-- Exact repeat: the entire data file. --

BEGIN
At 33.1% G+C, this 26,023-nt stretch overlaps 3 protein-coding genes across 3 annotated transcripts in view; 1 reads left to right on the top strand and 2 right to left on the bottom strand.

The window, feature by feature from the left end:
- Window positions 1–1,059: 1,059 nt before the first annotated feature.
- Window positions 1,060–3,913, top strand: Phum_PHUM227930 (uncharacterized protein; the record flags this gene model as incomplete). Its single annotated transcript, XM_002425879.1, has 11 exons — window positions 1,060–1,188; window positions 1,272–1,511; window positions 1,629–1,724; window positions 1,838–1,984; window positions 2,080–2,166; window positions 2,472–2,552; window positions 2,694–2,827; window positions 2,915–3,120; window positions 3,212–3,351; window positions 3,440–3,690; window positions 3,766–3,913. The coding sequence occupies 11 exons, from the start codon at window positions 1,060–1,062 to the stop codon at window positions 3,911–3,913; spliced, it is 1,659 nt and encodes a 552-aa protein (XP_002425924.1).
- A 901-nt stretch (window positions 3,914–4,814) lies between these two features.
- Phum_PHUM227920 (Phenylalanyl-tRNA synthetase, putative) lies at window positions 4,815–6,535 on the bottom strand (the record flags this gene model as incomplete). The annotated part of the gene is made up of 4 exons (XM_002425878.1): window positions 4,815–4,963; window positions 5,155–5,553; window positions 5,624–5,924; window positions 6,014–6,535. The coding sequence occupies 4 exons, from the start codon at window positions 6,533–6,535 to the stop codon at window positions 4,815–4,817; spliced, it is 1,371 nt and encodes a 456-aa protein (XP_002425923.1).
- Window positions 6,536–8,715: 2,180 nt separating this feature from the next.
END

At 33.1% G+C, this 26,023-nt stretch overlaps 3 protein-coding genes across 3 annotated transcripts in view; 1 reads left to right on the top strand and 2 right to left on the bottom strand.

The window, feature by feature from the left end:
- Window positions 1–1,059: 1,059 nt before the first annotated feature.
- Window positions 1,060–3,913, top strand: Phum_PHUM227930 (uncharacterized protein; the record flags this gene model as incomplete). Its single annotated transcript, XM_002425879.1, has 11 exons — window positions 1,060–1,188; window positions 1,272–1,511; window positions 1,629–1,724; window positions 1,838–1,984; window positions 2,080–2,166; window positions 2,472–2,552; window positions 2,694–2,827; window positions 2,915–3,120; window positions 3,212–3,351; window positions 3,440–3,690; window positions 3,766–3,913. The coding sequence occupies 11 exons, from the start codon at window positions 1,060–1,062 to the stop codon at window positions 3,911–3,913; spliced, it is 1,659 nt and encodes a 552-aa protein (XP_002425924.1).
- A 901-nt stretch (window positions 3,914–4,814) lies between these two features.
- Phum_PHUM227920 (Phenylalanyl-tRNA synthetase, putative) lies at window positions 4,815–6,535 on the bottom strand (the record flags this gene model as incomplete). The annotated part of the gene is made up of 4 exons (XM_002425878.1): window positions 4,815–4,963; window positions 5,155–5,553; window positions 5,624–5,924; window positions 6,014–6,535. The coding sequence occupies 4 exons, from the start codon at window positions 6,533–6,535 to the stop codon at window positions 4,815–4,817; spliced, it is 1,371 nt and encodes a 456-aa protein (XP_002425923.1).
- Window positions 6,536–8,715: 2,180 nt separating this feature from the next.